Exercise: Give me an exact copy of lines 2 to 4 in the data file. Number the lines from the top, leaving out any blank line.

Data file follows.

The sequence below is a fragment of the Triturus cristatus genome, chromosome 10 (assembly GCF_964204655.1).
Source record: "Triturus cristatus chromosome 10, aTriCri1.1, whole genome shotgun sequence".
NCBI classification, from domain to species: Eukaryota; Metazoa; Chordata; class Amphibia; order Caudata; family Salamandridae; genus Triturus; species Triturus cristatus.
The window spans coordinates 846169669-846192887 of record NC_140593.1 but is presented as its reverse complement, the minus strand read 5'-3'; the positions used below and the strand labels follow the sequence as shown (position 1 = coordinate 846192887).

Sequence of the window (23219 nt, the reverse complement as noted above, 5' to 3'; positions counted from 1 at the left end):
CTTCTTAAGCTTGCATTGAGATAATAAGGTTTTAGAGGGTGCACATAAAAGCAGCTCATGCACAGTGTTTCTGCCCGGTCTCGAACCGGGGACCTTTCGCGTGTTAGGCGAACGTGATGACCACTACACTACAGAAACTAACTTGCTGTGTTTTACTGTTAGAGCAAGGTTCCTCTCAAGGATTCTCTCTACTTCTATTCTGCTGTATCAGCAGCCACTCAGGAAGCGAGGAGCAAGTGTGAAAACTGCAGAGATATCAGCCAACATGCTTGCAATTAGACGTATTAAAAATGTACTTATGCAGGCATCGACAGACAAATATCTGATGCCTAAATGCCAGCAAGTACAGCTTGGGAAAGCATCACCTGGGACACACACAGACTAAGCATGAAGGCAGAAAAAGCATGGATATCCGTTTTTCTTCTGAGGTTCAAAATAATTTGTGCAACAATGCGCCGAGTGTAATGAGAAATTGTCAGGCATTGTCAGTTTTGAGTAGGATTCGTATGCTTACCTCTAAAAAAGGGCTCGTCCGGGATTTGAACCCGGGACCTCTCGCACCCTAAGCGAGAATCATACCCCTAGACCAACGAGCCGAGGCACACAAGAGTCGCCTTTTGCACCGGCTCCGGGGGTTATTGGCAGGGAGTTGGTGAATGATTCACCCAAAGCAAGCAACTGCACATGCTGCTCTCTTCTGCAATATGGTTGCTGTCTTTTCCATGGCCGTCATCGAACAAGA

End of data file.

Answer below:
Source record: "Triturus cristatus chromosome 10, aTriCri1.1, whole genome shotgun sequence".
NCBI classification, from domain to species: Eukaryota; Metazoa; Chordata; class Amphibia; order Caudata; family Salamandridae; genus Triturus; species Triturus cristatus.
The window spans coordinates 846169669-846192887 of record NC_140593.1 but is presented as its reverse complement, the minus strand read 5'-3'; the positions used below and the strand labels follow the sequence as shown (position 1 = coordinate 846192887).